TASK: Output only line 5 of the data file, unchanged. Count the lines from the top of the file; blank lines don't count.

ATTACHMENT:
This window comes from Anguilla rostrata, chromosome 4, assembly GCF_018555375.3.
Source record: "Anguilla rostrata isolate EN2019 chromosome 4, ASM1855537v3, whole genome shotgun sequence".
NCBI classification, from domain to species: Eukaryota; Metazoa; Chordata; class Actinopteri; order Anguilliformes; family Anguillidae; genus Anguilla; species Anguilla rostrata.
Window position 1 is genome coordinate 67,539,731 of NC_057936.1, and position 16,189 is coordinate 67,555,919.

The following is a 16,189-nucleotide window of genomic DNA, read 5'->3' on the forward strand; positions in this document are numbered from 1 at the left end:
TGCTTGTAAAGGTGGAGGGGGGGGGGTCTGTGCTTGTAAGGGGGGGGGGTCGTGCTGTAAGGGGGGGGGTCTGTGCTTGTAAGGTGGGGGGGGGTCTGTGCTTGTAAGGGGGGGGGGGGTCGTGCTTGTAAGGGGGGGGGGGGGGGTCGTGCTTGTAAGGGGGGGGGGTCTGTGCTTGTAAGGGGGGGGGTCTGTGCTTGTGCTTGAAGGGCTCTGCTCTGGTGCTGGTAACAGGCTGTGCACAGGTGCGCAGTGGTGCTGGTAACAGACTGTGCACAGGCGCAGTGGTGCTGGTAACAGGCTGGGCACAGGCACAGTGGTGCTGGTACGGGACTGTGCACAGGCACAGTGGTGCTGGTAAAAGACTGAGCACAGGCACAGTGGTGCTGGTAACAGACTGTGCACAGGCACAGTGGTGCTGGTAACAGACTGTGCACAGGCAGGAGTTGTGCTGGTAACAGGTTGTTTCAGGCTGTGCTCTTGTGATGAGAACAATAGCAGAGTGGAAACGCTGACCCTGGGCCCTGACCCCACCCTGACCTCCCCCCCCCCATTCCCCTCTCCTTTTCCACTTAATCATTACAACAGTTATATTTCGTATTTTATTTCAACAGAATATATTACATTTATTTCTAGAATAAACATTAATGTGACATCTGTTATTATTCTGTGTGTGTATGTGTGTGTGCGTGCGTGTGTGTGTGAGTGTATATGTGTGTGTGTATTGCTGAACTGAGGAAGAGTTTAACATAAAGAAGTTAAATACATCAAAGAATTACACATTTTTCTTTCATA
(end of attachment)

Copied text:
The following is a 16,189-nucleotide window of genomic DNA, read 5'->3' on the forward strand; positions in this document are numbered from 1 at the left end: